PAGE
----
Differential dihydroflavonol reductase transcription and anthocyanin pigmentation in the juvenile and mature phases of ivy (Hedera helix L.)

John R. Murray, Alan G. Smith, Wesley P. Hackett

Research output: Contribution to journalArticlepeer-review

41 Scopus citations

Abstract

Juvenile-phase English ivy (Hedera helix L.) accumulates anthocyanin pigment in the hypodermis of stems and petioles, whereas mature-phase ivy does not. Lamina tissue of both phases of ivy accumulate flavonols, another class of the flavonoids, in response to sucrose and light treatment in vitro. However, juvenile- but not mature-phase lamina tissue accumulates anthocyanin in response to sucrose and light. The lack of anthocyanin accumulation in mature phase tissue is due to a lack of dihydroflavonol reductase (DFR) activity, which catalyzes a reaction late in the anthocyanin biosynthetic pathway. The objective of this work was to determine the level of regulation of gene expression that limits DFR activity in mature phase tissue. There was an induction of DFR transcription and accumulation of DFR mRNA in juvenile-phase lamina tissue treated with sucrose and light. In contrast, transcription and mRNA accumulation of DFR was not detectable in treated mature-phase lamina tissue. The induction of DFR transcription in juvenile tissue required the combination of sucrose and light. There was an induction of transcription of chalcone synthase, which catalyzes the first committed reaction of flavonoid biosynthesis, in both juvenile- and maturephase lamina tissue, indicating that mature-phase tissue is responsive to sucrose and light treatment.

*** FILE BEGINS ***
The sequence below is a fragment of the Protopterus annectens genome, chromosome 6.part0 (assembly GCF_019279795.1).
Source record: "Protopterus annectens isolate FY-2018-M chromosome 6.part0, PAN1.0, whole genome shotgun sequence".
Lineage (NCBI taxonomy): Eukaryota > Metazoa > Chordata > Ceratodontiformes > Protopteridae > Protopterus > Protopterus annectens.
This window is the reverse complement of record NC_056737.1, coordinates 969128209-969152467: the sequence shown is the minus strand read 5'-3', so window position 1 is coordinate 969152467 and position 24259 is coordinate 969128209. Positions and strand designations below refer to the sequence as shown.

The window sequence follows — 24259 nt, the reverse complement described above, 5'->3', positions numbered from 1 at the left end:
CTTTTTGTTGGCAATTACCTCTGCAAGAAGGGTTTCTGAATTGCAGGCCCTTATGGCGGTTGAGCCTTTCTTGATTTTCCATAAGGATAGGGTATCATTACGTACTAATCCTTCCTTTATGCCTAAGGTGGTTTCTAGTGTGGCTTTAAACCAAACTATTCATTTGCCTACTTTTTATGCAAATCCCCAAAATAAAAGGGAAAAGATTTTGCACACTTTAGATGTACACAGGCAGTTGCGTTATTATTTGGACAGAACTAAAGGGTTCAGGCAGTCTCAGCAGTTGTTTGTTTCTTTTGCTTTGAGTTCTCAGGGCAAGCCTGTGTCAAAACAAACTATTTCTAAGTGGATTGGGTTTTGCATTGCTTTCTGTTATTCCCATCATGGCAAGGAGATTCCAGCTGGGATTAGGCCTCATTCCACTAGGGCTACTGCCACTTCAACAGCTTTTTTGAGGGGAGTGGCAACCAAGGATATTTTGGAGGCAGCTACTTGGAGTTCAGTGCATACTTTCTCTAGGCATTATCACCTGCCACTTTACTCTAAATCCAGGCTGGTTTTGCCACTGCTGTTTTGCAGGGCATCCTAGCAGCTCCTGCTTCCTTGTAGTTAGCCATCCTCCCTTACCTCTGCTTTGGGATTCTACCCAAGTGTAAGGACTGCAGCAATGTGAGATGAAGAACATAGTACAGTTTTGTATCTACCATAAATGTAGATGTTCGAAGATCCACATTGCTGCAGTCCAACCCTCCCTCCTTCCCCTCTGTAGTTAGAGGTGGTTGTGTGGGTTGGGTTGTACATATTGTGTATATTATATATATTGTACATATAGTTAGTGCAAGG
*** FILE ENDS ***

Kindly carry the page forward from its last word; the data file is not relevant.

Original languageEnglish (US)
Pages (from-to)102-109
Number of pages8
JournalPlanta
Volume194
Issue number1
DOIs
StatePublished - Jun 1 1994

Keywords

  • Anthocyanin
  • Chalcone synthase
  • Dihydroflavonol reductase
  • Hedera
  • Maturation

Fingerprint Dive into the research topics of 'Differential dihydroflavonol reductase transcription and anthocyanin pigmentation in the juvenile and mature phases of ivy (Hedera helix L.)'. Together they form a unique fingerprint.

Cite this